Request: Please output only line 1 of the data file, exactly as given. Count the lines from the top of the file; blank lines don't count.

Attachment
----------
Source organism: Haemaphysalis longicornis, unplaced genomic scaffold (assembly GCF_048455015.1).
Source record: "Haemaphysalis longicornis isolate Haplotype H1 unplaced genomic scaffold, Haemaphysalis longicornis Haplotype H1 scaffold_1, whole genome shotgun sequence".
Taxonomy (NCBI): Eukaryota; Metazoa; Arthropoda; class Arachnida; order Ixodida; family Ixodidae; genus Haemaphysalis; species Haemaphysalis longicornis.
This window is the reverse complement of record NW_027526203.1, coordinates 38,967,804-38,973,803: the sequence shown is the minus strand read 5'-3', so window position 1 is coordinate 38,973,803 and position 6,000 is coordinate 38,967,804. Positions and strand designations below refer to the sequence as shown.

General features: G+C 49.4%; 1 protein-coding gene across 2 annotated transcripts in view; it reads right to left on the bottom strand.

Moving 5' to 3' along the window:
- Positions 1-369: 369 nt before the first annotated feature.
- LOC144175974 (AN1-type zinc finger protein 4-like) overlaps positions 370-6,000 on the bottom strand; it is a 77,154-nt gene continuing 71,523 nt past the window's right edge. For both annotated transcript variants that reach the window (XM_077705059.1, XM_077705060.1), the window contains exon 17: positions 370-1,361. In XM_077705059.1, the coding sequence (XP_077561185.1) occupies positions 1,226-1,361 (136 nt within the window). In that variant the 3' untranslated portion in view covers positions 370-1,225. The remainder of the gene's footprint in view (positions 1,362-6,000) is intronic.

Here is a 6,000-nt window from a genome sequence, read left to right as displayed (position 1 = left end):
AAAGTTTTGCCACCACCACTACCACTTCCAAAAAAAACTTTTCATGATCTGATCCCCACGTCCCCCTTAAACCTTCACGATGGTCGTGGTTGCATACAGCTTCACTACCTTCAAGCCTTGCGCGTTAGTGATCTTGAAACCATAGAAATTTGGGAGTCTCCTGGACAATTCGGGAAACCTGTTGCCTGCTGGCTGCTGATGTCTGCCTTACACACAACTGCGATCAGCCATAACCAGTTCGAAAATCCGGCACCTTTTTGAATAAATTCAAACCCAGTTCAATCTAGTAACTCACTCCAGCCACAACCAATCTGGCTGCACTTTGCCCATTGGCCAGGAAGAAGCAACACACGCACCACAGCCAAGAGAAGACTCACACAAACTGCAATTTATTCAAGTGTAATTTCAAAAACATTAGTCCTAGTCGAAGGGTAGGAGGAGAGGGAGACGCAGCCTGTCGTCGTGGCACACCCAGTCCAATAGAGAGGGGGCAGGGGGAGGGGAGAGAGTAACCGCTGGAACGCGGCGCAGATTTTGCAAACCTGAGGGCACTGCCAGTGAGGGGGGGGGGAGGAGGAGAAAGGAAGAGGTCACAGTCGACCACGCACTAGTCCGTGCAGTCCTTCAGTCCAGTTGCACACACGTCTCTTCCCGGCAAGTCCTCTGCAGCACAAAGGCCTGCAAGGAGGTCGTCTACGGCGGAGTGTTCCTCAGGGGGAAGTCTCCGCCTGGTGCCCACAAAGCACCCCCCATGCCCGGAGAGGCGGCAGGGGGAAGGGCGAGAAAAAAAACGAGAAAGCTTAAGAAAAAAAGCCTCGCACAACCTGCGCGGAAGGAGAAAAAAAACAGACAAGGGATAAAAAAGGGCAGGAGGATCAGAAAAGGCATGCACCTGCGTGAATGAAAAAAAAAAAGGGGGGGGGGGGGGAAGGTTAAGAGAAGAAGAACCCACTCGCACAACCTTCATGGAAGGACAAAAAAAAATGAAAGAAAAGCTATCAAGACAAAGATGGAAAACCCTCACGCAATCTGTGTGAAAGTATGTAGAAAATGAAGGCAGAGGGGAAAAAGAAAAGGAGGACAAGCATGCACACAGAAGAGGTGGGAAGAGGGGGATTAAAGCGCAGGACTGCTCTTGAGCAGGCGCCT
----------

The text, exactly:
Source organism: Haemaphysalis longicornis, unplaced genomic scaffold (assembly GCF_048455015.1).